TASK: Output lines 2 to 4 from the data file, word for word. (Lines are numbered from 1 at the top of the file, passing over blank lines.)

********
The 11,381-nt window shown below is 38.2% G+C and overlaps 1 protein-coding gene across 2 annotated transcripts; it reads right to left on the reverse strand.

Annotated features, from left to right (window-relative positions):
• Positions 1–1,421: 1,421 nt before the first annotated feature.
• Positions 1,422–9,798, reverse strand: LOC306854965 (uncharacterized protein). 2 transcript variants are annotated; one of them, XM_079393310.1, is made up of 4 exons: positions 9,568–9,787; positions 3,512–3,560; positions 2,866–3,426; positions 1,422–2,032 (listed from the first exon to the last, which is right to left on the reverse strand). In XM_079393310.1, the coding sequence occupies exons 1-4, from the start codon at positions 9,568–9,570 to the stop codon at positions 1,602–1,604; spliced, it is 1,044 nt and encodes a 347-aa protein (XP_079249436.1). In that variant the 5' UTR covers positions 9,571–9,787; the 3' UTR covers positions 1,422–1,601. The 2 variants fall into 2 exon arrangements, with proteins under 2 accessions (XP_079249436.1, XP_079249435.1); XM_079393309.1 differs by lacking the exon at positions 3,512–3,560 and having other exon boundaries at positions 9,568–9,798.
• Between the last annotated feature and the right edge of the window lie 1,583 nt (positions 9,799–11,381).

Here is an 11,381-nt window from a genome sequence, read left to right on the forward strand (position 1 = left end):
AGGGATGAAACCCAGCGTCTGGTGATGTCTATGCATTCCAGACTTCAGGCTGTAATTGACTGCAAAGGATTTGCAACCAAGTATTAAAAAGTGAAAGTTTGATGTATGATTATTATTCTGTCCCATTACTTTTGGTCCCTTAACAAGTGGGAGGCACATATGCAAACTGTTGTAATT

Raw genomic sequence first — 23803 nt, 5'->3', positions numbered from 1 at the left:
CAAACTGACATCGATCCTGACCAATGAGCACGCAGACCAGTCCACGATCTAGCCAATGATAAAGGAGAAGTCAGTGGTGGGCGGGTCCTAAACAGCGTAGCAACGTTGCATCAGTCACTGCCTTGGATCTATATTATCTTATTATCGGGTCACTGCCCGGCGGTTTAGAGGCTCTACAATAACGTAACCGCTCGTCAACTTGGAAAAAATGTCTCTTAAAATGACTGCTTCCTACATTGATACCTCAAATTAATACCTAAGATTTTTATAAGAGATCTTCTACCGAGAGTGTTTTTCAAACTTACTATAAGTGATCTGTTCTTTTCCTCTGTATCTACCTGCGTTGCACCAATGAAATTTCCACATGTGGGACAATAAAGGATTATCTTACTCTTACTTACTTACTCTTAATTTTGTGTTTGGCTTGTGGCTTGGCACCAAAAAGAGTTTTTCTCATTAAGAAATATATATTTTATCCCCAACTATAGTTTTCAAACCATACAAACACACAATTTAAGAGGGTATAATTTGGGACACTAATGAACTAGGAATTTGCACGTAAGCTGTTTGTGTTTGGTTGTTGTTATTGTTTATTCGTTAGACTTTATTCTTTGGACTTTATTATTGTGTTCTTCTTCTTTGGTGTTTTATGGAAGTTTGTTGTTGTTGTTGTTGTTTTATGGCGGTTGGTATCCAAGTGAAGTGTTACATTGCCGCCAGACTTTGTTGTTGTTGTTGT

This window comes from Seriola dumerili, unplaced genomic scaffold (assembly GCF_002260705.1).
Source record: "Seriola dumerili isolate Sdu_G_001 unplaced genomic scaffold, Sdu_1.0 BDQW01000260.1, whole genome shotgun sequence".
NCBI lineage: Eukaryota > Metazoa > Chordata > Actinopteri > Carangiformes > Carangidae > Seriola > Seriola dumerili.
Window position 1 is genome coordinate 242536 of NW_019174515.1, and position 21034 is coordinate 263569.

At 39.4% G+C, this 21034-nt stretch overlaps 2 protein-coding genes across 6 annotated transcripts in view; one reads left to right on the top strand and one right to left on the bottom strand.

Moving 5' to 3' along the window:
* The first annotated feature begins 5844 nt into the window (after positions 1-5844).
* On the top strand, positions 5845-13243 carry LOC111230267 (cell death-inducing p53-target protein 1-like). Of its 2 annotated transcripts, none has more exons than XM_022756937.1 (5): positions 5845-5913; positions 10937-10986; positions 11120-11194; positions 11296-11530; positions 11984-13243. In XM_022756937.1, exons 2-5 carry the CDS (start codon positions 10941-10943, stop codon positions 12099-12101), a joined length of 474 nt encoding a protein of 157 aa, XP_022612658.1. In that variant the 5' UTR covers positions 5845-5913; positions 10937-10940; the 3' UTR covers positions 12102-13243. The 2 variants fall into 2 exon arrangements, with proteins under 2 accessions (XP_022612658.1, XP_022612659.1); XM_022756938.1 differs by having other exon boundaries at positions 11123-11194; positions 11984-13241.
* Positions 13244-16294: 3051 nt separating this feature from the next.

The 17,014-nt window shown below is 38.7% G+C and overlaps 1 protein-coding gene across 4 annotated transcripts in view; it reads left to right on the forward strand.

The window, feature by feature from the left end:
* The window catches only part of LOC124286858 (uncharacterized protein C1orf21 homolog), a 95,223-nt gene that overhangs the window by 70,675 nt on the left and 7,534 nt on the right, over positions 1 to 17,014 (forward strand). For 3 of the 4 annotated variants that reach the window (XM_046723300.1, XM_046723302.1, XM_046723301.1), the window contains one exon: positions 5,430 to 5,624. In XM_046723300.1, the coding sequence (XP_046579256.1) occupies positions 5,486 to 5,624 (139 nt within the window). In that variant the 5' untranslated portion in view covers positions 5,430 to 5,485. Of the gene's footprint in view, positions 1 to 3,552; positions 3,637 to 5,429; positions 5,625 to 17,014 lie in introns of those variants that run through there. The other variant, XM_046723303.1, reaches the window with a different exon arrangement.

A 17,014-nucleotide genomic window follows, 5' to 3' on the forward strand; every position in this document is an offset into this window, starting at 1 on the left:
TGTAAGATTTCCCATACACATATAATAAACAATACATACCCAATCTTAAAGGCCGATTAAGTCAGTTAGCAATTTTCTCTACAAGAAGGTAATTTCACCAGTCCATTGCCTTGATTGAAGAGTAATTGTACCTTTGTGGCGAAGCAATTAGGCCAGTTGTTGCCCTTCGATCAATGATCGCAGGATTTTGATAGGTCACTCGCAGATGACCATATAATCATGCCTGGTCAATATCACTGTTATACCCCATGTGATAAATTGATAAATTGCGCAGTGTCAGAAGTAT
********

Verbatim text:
Annotated features, from left to right (window-relative positions):
• Positions 1–1,421: 1,421 nt before the first annotated feature.
• Positions 1,422–9,798, reverse strand: LOC306854965 (uncharacterized protein). 2 transcript variants are annotated; one of them, XM_079393310.1, is made up of 4 exons: positions 9,568–9,787; positions 3,512–3,560; positions 2,866–3,426; positions 1,422–2,032 (listed from the first exon to the last, which is right to left on the reverse strand). In XM_079393310.1, the coding sequence occupies exons 1-4, from the start codon at positions 9,568–9,570 to the stop codon at positions 1,602–1,604; spliced, it is 1,044 nt and encodes a 347-aa protein (XP_079249436.1). In that variant the 5' UTR covers positions 9,571–9,787; the 3' UTR covers positions 1,422–1,601. The 2 variants fall into 2 exon arrangements, with proteins under 2 accessions (XP_079249436.1, XP_079249435.1); XM_079393309.1 differs by lacking the exon at positions 3,512–3,560 and having other exon boundaries at positions 9,568–9,798.